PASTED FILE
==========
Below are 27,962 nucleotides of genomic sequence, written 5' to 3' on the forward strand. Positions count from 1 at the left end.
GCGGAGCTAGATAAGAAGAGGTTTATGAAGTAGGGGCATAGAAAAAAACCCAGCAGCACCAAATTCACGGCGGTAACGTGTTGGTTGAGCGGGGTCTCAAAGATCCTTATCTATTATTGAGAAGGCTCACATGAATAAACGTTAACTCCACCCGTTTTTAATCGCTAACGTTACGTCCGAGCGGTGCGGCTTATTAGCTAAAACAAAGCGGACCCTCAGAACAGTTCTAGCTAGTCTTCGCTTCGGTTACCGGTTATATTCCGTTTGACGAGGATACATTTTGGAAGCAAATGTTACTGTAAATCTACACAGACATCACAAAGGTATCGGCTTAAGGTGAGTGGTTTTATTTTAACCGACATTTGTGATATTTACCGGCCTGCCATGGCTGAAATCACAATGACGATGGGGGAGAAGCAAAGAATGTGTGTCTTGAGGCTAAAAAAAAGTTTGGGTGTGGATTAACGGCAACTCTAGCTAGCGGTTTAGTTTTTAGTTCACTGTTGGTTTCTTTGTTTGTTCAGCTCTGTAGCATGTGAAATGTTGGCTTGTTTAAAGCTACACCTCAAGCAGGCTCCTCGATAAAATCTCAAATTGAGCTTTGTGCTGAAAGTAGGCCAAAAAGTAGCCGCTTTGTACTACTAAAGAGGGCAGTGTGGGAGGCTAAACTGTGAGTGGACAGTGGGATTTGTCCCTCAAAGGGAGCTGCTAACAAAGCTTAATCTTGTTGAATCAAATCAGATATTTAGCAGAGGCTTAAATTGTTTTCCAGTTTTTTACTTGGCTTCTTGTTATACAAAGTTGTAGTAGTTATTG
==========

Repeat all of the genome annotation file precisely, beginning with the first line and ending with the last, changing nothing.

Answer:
Below are 27,962 nucleotides of genomic sequence, written 5' to 3' on the forward strand. Positions count from 1 at the left end.
GCGGAGCTAGATAAGAAGAGGTTTATGAAGTAGGGGCATAGAAAAAAACCCAGCAGCACCAAATTCACGGCGGTAACGTGTTGGTTGAGCGGGGTCTCAAAGATCCTTATCTATTATTGAGAAGGCTCACATGAATAAACGTTAACTCCACCCGTTTTTAATCGCTAACGTTACGTCCGAGCGGTGCGGCTTATTAGCTAAAACAAAGCGGACCCTCAGAACAGTTCTAGCTAGTCTTCGCTTCGGTTACCGGTTATATTCCGTTTGACGAGGATACATTTTGGAAGCAAATGTTACTGTAAATCTACACAGACATCACAAAGGTATCGGCTTAAGGTGAGTGGTTTTATTTTAACCGACATTTGTGATATTTACCGGCCTGCCATGGCTGAAATCACAATGACGATGGGGGAGAAGCAAAGAATGTGTGTCTTGAGGCTAAAAAAAAGTTTGGGTGTGGATTAACGGCAACTCTAGCTAGCGGTTTAGTTTTTAGTTCACTGTTGGTTTCTTTGTTTGTTCAGCTCTGTAGCATGTGAAATGTTGGCTTGTTTAAAGCTACACCTCAAGCAGGCTCCTCGATAAAATCTCAAATTGAGCTTTGTGCTGAAAGTAGGCCAAAAAGTAGCCGCTTTGTACTACTAAAGAGGGCAGTGTGGGAGGCTAAACTGTGAGTGGACAGTGGGATTTGTCCCTCAAAGGGAGCTGCTAACAAAGCTTAATCTTGTTGAATCAAATCAGATATTTAGCAGAGGCTTAAATTGTTTTCCAGTTTTTTACTTGGCTTCTTGTTATACAAAGTTGTAGTAGTTATTG